Taylor Swift Sums Up How The Chicks Changed Music With One Line

Photo: Christopher Polk/TAS/Getty Images.
It's certainly no secret that pop star Taylor Swift regards country icons The Chicks (formerly known as The Dixie Chicks) as major influences in her life. For years, the artists have nurtured a strong friendship and extolled the virtues of each other's music. Swift, however, recently articulated exactly how The Chicks modeled the kind of spirit and career Swift aspired to — even pinpointing the exact lyric that changed her life (and maybe yours) forever.
In The Chicks' recent cover story for Billboard, which comes after the release of their newest album in 14 years, Gaslighter, Swift spoke about how growing up watching the trio — singer Natalie Maines and multi-instrumentalist sisters Martie Maguire and Emily Strayer — and seeing the way they spoke their minds and channeled their anger and frustrations into their music.
“Early in my life, these three women showed me that female artists can play their own instruments while also putting on a flamboyant spectacle of a live show,” Swift told Billboard. “They taught me that creativity, eccentricity, unapologetic boldness and kitsch can all go together authentically. Most importantly, they showed an entire generation of girls that female rage can be a bonding experience between us all the very second we first heard Natalie Maines bellow ‘that Earl had to DIE.’”
Traces of these same qualities can be found in Swift's work, from an embrace of female rage in 2009's "Picture To Burn," all the way to the flamboyance of 2019's "ME!" In fact, at one of Swift's shows at Staples Center in Los Angeles in 2015, the singer invited Maines onstage to sing "Goodbye Earl" together.
Later the piece, Maguire describes taking her children to a Swift concert and being overcome with emotion when the singer said that The Chicks' song "Cowboy, Take Me Away" was the first song she learned to play on guitar, and the crowd proceeded to sing along as she played it for the audience.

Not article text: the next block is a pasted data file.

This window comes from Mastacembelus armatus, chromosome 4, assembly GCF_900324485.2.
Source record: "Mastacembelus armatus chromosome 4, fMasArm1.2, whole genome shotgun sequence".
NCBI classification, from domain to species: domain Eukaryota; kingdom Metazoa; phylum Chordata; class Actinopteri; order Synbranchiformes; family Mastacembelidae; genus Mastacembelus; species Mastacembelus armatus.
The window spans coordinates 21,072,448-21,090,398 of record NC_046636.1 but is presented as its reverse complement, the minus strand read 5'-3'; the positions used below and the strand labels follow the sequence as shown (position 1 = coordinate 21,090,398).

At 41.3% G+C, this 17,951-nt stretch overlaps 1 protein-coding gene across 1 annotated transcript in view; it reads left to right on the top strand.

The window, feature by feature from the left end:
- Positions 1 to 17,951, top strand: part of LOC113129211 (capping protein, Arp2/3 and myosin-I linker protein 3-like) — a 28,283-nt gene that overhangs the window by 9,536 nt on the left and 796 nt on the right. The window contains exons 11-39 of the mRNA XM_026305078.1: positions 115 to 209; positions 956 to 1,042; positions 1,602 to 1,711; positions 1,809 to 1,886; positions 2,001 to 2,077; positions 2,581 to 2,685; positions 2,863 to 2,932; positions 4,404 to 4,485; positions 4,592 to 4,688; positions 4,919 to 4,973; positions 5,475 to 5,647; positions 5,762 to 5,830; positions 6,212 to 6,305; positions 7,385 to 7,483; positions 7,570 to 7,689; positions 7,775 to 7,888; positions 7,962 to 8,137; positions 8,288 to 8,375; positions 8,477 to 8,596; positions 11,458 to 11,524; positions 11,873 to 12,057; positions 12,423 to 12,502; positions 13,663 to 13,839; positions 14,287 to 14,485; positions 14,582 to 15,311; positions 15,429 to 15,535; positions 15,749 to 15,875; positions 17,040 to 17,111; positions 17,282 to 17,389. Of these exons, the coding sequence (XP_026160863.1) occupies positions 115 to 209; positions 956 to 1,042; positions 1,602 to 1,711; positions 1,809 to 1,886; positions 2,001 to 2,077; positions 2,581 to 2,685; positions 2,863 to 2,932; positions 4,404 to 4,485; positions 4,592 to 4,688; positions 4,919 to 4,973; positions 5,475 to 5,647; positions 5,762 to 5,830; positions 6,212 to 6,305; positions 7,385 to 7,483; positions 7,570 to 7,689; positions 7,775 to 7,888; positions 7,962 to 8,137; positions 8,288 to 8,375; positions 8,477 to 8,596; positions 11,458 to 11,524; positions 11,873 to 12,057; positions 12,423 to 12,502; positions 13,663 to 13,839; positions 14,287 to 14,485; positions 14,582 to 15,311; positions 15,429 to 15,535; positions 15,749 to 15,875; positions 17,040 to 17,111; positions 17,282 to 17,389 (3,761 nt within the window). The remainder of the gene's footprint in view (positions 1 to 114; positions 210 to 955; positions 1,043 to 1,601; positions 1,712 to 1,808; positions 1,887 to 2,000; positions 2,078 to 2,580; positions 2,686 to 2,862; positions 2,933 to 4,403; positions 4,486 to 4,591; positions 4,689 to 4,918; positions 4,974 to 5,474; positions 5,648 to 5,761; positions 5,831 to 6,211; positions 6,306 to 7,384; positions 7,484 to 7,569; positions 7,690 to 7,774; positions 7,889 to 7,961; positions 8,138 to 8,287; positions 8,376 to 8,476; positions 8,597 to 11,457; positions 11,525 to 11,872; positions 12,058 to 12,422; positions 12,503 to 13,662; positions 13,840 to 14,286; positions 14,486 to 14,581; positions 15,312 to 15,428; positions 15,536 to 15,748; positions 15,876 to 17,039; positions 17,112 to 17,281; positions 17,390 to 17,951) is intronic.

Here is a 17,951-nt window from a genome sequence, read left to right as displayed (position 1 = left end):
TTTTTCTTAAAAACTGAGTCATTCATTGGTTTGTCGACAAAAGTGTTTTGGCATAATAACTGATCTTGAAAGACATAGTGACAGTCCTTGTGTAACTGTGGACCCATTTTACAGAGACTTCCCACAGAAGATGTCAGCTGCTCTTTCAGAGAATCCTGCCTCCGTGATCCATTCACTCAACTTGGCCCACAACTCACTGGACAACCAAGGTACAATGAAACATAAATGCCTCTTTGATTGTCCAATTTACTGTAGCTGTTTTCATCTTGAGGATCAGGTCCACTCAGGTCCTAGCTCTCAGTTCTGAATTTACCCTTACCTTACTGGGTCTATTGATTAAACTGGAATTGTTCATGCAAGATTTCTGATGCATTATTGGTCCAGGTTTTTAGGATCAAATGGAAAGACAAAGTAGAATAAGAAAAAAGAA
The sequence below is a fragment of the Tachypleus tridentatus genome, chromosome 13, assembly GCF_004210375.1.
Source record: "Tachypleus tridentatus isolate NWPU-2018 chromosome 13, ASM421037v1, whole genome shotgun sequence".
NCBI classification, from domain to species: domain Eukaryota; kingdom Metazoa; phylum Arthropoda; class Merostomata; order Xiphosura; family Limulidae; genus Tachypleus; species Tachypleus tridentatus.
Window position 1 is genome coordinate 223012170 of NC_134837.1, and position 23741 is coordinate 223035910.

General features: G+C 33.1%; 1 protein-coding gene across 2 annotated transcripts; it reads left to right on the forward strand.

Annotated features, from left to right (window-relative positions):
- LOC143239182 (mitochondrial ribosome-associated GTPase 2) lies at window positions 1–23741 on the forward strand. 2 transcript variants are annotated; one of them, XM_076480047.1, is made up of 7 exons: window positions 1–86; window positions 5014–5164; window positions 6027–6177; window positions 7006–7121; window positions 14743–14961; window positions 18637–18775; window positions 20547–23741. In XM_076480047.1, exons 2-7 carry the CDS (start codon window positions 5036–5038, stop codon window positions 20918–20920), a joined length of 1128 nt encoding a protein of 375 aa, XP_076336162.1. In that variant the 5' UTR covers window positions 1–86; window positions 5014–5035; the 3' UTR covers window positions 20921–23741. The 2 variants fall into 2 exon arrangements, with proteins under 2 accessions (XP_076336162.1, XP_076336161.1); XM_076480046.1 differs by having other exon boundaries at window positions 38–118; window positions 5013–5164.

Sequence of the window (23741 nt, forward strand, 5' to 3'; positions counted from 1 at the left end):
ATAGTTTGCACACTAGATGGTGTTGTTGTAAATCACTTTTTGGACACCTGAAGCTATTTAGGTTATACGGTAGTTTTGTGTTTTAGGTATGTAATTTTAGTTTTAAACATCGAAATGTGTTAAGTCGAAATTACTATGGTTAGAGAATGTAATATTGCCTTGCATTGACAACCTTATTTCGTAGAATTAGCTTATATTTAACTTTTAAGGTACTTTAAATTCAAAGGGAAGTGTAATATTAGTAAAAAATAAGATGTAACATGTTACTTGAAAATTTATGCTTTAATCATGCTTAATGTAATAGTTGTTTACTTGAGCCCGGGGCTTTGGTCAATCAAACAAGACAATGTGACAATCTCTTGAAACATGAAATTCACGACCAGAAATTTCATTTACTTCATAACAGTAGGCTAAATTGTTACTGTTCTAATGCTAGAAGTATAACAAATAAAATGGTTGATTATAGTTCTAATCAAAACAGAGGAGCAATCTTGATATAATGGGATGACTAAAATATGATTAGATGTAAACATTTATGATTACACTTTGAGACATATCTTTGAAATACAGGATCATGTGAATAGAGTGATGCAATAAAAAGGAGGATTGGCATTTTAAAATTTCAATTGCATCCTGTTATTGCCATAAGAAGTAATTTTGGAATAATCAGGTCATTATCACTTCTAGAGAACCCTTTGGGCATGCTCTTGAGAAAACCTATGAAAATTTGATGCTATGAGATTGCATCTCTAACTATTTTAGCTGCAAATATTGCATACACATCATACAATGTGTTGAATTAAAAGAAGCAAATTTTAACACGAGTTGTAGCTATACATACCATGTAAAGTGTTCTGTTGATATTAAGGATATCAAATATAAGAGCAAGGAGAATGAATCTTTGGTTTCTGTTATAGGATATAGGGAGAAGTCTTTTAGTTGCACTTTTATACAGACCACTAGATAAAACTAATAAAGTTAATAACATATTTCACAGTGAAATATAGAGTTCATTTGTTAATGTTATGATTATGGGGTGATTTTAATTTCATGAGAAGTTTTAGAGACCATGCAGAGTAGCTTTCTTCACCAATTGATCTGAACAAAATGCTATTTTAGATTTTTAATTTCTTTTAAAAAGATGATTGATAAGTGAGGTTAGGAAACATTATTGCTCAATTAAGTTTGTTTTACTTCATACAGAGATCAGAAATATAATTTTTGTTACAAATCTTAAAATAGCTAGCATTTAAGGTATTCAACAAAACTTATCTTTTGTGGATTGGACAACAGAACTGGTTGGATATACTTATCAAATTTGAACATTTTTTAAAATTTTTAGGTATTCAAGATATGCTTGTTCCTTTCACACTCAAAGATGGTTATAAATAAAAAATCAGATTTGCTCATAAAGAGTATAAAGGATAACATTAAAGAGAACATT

"I was 40 and feeling over the hill, like, 'Are we ever going to have a career again?' Everybody starts singing not only the chorus but the verses, and I just started [sobbing],'" said Maguire. "It was the most amazing moment probably in my entire life. It felt like passing the torch in a way. But the fact that she's continued to give us kudos? It's really important to keep you going and feeling important."
The "kudos" she's referring to in particular is The Chicks' feature on Swift's 2019 album, Lover, on the song "Soon You'll Get Better," an emotional ballad about Swift's mother's battle with cancer.
But perhaps most notably, Swift has recently channeled The Chicks' fervor in terms of being upfront about her politics. The Chicks famously faced incredible backlash in 2003, when right before the Iraq War began, the Maines said the group was "ashamed" that President George W. Bush was from their home state of Texas. After keeping quiet about her political beliefs for many years, Swift spoke up against Republican Sen. Marsha Blackburn of Tennessee, calling her "Trump in a wig," and most recently tweeted in support of the Black Lives Matter movement.
"The power she has right now to change things is way beyond any power we ever had. She’s in a different position than we ever were," Strayer said of Swift.

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